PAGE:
Mr. Corbyn: To ask the Secretary of State for Foreign and Commonwealth Affairs what requests he has received to undertake a judicial inquiry into the circumstances regarding United Kingdom participation into the bombing of Libya in 1986. 
Mr. Cohen: To ask the Secretary of State for Foreign and Commonwealth Affairs if he will make a statement about the EU's reasons for not co-sponsoring a resolution on China at the 57 UN Commission for Human Rights. 
Mr. Battle: EU unity is important to make our policy of critical dialogue with China as effective as possible. We have placed high importance on achieving such unity since the US began sponsoring resolutions on China at the Commission on Human Rights in 1999.
EU Foreign Ministers agreed at the General Affairs Council, on 19 March, not to co-sponsor the US resolution on China at the UN Commission on Human Rights, but to strengthen the EU common position by actively lobbying against the expected Chinese no-action motion, for the first time since 1996.
EU Foreign Ministers agreed to actively continue the policy of critical dialogue on human rights issues with China--an approach they believed would have been affected detrimentally by co-sponsoring the resolution. They made it clear, however, that further continuation of the dialogue would depend on progress being achieved on the ground. EU Foreign Ministers agreed to assess the results of the dialogue on a regular basis.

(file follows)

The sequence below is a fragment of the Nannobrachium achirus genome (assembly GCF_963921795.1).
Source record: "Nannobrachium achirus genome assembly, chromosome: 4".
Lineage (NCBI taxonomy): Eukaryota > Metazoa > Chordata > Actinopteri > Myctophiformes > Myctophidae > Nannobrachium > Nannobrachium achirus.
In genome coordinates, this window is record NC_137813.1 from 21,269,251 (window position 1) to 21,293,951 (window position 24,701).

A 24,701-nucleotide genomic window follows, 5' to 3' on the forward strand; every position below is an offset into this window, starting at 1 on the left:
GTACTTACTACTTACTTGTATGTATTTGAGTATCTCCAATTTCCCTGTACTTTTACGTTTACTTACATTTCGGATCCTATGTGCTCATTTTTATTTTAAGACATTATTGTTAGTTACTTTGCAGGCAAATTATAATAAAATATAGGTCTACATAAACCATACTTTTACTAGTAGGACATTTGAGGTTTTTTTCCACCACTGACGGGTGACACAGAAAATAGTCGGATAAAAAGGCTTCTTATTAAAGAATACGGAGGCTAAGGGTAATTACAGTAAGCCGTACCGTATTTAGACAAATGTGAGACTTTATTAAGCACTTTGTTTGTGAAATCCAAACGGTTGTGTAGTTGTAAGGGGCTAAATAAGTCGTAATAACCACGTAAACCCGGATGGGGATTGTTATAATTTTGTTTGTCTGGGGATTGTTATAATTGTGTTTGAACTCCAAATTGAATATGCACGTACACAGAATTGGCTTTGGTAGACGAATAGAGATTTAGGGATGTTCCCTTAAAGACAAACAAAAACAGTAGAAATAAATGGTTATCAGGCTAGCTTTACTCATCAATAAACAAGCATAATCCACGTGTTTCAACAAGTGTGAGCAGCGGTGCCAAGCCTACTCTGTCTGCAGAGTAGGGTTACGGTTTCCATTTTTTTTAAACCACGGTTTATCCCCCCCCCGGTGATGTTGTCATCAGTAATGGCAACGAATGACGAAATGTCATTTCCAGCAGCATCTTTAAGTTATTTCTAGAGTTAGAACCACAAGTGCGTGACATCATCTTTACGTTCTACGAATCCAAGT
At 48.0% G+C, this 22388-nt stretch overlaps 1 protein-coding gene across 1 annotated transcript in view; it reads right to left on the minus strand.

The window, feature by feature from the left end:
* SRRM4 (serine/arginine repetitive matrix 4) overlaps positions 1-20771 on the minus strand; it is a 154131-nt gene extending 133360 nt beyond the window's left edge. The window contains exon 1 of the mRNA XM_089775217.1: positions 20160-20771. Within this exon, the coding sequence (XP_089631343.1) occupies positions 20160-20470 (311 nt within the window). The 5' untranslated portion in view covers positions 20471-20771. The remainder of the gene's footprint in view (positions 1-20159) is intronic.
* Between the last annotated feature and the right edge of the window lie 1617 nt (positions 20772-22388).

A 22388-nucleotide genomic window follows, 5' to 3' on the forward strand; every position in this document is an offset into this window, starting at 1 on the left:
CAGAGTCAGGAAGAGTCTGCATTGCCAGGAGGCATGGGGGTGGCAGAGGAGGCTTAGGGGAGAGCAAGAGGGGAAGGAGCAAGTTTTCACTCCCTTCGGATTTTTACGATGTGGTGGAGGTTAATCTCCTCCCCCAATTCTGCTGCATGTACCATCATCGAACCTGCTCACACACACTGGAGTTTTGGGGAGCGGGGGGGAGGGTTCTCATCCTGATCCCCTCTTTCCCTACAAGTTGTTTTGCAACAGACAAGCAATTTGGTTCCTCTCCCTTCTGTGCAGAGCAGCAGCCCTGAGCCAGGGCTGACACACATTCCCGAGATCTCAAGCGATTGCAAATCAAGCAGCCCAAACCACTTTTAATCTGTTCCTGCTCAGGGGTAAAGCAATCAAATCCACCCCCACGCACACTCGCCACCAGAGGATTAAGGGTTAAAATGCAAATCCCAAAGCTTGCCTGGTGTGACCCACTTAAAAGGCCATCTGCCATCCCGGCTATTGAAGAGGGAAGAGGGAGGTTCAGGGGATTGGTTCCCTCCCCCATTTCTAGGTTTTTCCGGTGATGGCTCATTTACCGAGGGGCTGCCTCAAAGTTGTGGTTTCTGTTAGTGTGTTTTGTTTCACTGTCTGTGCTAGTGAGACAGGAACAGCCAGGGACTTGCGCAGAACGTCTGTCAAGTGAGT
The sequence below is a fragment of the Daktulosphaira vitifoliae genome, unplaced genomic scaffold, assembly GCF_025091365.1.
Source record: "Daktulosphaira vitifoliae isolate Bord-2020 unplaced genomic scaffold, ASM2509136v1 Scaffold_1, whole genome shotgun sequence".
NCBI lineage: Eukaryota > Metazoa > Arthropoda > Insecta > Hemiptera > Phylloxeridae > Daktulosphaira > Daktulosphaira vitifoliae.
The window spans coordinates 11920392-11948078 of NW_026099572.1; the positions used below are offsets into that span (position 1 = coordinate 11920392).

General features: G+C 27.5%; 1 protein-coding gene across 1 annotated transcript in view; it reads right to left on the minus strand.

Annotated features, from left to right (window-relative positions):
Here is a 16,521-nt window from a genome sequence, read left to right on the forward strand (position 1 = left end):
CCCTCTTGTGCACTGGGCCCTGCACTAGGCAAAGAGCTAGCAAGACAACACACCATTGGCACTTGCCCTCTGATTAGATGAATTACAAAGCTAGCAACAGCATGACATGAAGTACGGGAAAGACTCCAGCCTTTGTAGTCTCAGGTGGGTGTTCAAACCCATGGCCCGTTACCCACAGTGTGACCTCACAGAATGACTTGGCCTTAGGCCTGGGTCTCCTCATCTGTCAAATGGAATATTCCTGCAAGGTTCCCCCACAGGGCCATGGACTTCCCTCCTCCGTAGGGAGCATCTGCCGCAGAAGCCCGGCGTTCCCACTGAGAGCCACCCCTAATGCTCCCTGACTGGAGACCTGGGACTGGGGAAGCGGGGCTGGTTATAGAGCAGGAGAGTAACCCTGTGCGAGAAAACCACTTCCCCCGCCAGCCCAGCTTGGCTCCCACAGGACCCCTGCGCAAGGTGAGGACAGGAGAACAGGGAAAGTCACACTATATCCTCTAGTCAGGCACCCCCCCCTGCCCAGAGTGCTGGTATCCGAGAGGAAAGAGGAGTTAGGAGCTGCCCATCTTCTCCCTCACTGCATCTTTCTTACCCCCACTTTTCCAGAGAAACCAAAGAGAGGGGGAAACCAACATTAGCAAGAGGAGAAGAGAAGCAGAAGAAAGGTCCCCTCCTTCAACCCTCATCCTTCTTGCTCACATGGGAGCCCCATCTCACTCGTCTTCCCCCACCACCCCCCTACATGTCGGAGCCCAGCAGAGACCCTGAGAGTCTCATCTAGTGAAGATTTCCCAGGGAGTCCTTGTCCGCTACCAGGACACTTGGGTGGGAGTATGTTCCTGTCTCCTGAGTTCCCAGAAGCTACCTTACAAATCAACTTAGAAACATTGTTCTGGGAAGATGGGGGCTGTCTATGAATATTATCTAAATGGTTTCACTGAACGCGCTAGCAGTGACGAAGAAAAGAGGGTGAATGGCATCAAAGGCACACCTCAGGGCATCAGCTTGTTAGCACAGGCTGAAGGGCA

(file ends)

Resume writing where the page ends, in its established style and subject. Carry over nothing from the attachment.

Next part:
Mr. Bercow: To ask the Secretary of State for Foreign and Commonwealth Affairs, pursuant to his answer of 30 March 2001, Official Report, column 797W, on entry clearance, for what reasons he judged the Minister for Europe the best man for the job; what (a) qualifications, (b) experience and (c) qualities to take into consideration; which other Ministers he considered; and if he will make a statement. 
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Mr. Vaz: We remain concerned about Turkey's human rights record. I have not had any recent discussions on human rights in Turkey, but we regularly raise concerns about specific human rights cases at senior official level with the Turkish authorities. We continue to closely monitor the human rights situation in Turkey. In addition, the issue forms a regular part of the dialogue between Turkey and the European Union, and will be on the agenda for the meeting between EU and Turkish Political Directors on 26 April.